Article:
Webcasting IV: A royal(ty) mess [part 2 of 2]

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Issue Date: 
Aug 2 2013 - 12:35pm

From Issue:

The following is Part 2 of a two-part guest column by Angus M. MacDonald, a copyright and digital media attorney.

BY ANGUS M. MACDONALD 
Last month in RAIN (here), we highlighted the cast of players who will likely play key roles in the next CRB webcasting rate case, known as Webcasting IV. This installment examines five "hot button" legal questions that will likely surface during the proceeding.

(1) Will Apple's rates serve as a "benchmark?"
Though Apple will likely remain on the sidelines for Webcasting IV (it secured direct deals with labels for iTunes Radio), it might still play a major role in the CRB case based on the royalty rates it will pay.

Based on publicly-available copies of Apple’s proposed agreements with independent record labels, for iTunes Radio's first year, Apple will pay a per-performance fee of $0.0013 (0.13 cents) and 15% of net advertising revenue. For the second year, the rates increase to $0.0014 (0.14 cents) per performance, plus 19% of ad revenue.

(According to reports, these rates for independent labels are nearly identical to the rates Apple will pay to the major record labels; however, unlike the indies, the majors will get sizable cash advances from Apple. More here.)

Will Apple’s rates have a role in setting the statutory rates for the industry? Probably. Based on its prior determinations, the CRB prefers to use actual marketplace agreements as "benchmarks" for what would be agreed upon by between a "willing buyer and willing seller," the standard governing Webcasting proceedings. In its previous proceedings, the CRB relied significantly on direct deals by on-demand services as benchmarks for rates that non-interactive Internet radio services should pay (subject to certain adjustments)... because that's all they had to go on at the time.

But since iTunes Radio -– a semi-interactive, but not on-demand service -– will operate with direct deals with the vast majority of record labels, it will be interesting to see if webcasters attempt to enter Apple's rates into evidence as an appropriate benchmark.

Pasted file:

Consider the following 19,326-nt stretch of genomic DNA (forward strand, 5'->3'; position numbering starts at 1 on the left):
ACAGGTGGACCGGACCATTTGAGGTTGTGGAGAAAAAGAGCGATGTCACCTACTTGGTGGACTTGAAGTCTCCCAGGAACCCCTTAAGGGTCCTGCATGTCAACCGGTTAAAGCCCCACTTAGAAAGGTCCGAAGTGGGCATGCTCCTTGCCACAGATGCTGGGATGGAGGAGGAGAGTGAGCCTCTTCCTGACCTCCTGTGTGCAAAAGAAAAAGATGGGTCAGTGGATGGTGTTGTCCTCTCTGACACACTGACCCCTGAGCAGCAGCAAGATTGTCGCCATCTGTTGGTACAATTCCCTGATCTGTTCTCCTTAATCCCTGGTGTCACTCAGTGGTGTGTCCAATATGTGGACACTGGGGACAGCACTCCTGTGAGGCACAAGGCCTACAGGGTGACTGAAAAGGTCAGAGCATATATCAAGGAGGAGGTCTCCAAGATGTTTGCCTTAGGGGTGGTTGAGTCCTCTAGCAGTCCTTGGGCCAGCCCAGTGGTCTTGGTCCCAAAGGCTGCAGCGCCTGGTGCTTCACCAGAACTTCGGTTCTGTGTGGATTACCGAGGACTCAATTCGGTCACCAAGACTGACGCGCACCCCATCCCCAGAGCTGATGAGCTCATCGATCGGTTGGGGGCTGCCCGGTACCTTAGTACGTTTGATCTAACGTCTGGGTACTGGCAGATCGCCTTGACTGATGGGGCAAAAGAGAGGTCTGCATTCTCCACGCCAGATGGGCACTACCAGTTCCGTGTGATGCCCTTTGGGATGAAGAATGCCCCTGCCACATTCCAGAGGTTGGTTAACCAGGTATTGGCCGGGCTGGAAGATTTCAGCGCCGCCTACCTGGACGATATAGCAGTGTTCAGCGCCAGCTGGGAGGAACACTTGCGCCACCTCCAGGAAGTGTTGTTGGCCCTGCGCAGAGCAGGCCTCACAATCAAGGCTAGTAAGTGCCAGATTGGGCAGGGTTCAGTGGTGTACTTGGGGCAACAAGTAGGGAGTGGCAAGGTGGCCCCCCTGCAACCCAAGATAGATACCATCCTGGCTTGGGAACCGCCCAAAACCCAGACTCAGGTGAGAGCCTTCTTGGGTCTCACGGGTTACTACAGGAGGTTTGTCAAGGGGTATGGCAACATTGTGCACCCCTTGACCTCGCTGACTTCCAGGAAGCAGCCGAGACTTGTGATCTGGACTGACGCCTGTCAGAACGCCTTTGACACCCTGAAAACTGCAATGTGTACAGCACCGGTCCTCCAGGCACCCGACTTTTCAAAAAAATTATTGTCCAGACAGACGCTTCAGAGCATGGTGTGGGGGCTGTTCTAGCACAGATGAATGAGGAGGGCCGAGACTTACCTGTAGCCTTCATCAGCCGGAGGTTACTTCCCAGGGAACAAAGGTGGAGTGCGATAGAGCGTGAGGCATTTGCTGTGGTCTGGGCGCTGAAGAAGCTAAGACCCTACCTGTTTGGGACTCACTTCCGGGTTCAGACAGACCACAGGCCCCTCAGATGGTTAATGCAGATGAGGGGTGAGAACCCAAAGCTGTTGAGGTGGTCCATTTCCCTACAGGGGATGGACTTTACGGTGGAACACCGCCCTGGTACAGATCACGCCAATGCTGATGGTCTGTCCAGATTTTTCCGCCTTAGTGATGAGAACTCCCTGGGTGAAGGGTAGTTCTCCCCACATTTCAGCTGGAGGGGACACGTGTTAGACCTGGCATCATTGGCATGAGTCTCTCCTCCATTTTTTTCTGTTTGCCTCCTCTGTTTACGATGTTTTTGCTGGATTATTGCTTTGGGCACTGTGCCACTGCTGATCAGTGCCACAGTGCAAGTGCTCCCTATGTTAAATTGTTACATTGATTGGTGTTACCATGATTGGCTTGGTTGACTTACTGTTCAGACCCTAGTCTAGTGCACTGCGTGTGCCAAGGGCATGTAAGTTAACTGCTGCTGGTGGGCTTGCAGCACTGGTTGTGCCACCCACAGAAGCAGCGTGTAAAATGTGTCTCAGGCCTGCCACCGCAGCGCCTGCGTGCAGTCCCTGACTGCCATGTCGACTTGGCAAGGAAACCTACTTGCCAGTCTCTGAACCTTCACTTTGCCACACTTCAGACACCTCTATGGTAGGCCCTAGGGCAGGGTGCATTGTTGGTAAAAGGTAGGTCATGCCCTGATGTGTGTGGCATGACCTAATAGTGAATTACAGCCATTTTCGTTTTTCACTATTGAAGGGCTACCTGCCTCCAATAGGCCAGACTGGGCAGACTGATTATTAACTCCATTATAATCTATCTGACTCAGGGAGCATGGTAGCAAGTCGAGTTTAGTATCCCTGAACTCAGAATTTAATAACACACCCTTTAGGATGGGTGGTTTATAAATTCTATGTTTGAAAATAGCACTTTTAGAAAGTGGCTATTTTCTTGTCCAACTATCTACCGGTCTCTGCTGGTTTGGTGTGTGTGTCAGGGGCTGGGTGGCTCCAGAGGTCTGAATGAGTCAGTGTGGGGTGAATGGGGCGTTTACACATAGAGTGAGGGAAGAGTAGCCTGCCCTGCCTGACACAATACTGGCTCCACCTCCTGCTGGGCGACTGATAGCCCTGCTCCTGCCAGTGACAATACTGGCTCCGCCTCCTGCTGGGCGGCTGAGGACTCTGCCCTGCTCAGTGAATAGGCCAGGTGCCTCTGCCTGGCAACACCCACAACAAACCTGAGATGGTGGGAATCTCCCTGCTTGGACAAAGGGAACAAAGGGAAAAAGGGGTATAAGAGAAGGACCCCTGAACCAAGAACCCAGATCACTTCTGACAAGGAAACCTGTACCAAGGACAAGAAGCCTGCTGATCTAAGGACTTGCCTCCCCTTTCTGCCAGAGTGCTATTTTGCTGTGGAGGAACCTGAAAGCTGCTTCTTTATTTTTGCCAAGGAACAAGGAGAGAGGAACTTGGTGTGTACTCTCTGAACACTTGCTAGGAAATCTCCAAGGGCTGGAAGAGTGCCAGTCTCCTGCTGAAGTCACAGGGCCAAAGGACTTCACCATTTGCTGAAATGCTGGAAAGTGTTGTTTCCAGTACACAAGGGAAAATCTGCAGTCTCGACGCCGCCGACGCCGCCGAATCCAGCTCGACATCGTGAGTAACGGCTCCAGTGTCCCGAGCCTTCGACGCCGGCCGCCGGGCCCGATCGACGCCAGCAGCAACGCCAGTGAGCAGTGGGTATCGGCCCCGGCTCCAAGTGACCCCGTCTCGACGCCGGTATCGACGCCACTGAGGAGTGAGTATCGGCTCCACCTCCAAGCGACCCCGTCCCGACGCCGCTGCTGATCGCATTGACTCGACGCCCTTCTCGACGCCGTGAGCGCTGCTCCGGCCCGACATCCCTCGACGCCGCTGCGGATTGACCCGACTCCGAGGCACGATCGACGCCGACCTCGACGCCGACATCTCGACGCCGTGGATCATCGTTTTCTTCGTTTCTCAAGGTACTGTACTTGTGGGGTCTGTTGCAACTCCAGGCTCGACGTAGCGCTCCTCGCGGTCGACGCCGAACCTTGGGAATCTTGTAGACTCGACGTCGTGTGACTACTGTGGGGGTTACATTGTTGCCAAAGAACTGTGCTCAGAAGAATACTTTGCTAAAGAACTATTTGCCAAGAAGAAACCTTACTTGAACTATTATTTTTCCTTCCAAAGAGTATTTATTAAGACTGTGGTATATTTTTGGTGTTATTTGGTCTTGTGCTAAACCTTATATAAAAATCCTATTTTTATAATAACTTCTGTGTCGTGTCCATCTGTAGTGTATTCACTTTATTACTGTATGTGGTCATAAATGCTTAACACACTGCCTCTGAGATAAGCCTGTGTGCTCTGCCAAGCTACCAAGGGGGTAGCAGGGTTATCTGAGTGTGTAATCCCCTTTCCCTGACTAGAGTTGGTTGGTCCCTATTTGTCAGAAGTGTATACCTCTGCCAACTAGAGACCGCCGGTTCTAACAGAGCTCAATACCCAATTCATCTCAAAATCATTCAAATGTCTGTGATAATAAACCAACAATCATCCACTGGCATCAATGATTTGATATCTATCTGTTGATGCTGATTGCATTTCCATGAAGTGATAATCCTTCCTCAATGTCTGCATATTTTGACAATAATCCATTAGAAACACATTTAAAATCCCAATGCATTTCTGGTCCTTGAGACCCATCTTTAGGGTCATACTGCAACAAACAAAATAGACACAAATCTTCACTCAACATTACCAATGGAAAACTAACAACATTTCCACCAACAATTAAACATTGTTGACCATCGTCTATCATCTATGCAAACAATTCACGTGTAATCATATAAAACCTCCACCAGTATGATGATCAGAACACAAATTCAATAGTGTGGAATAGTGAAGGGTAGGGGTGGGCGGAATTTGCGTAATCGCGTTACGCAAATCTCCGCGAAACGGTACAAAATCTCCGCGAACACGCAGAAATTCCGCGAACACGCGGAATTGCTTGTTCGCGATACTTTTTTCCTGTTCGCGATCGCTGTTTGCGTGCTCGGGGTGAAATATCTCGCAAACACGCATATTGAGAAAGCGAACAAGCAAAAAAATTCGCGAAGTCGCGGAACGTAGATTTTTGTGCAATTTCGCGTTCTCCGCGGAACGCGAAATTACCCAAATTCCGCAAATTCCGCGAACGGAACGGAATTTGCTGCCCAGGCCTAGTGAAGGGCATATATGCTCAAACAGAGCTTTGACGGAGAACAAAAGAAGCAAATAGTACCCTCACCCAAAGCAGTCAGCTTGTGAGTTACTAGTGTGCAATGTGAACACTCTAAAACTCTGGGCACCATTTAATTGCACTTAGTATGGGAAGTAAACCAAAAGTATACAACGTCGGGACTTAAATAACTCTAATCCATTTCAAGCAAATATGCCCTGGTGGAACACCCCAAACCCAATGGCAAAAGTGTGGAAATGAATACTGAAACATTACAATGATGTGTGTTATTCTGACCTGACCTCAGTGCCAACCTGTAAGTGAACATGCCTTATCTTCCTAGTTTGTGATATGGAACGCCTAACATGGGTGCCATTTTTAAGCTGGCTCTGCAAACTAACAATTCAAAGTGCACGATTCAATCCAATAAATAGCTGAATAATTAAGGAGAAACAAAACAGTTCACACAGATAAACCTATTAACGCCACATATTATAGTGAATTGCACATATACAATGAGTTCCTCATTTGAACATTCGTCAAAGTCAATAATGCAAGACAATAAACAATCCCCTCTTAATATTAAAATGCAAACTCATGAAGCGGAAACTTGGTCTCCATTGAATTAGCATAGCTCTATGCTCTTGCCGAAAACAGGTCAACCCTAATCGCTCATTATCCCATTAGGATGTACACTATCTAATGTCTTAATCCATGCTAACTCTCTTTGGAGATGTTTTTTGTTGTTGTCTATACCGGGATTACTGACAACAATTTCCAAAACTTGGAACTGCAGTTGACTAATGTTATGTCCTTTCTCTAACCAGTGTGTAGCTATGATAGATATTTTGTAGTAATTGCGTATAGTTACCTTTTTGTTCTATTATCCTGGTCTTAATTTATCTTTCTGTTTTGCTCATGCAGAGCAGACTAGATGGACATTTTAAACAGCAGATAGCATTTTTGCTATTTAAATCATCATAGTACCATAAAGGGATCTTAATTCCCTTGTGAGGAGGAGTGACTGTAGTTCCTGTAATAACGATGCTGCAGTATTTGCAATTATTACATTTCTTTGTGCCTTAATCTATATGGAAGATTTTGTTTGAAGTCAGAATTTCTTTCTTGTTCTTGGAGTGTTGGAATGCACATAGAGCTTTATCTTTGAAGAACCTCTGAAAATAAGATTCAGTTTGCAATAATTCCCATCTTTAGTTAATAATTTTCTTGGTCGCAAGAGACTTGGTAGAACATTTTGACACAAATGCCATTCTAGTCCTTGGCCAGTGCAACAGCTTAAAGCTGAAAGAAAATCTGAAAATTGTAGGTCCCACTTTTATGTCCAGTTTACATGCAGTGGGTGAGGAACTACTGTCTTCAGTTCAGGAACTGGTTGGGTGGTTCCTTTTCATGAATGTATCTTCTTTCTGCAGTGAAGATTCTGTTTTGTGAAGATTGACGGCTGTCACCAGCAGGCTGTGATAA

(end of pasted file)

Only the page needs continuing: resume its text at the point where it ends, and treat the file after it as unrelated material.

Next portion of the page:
(2) Might the CRB revisit percentage-of-revenue rates? 
The CRB and its predecessor rate panels traditionally set statutory rates for webcasters as "per-performance" fees (a flat fee for every time a single listener hears a single song). As webcasters and commentators have noted, the problem with per-performance rates is that successful Internet radio services -– unlike most other online companies -– feel "punished" by their growth. In most industries, scaling up tends to decrease costs as a percentage of revenue. But that does not happen in a per-performance paradigm, which often leads successful webcasters to inhibit (or at least control) their growth in listening hours (as Pandora recently did by imposing listening caps (more here)).

The time, however, may be ripe for the CRB to revisit a percentage-of-revenue royalty. After all, most marketplace agreements for Internet radio now include percentage-of-revenue as a basis for royalty payments. This includes Apple's deals with labels, as well as direct deals entered into by major terrestrial broadcasters –- such as Clear Channel, Entercom and Beasley -– for their online streaming (see here).

Moreover, SoundExchange already accepts percentage-of-revenue royalties for numerous types of services, including small commercial webcasters, satellite radio, cable television music services, and business establishment services. If SoundExchange and the record labels are willing to accept percentage-of-revenue deals for most other services, there doesn't seem to be compelling reasons why non-interactive webcasters should only be allowed to pay on a per-performance basis.

(3) Waiver for performances under 30 seconds?
Webcasters should strongly consider pursuing royalty exemptions for any performances that last 20 to 30 seconds or less. This is an issue that rarely has been discussed, but given the agreements for iTunes Radio, this idea merits serious consideration in Webcasting IV.

It appears that Apple has successfully obtained an exemption for performances that last 20 seconds or less. Similarly, many direct deals between on-demand music services and record labels (including publicly-available agreements submitted as "benchmark" deals by SoundExchange), typically include royalty waivers for performances 30 seconds or less in duration.

Since the CRB has repeatedly determined that rates paid by on-demand services can serve as appropriate benchmarks for non-interactive rates, it seems appropriate to waive a royalty obligation when a listener tunes out or skips ahead before 30 seconds of a song has elapsed.

Continued after the jump here.

Comments

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Meanwhile, Songza is the Clickhere

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2013 Webby Winner in the "Mobile & Apps: Music" category. The People's Voice went to Pandora, and DeliRadio was also a nominee in the category. 8tracks

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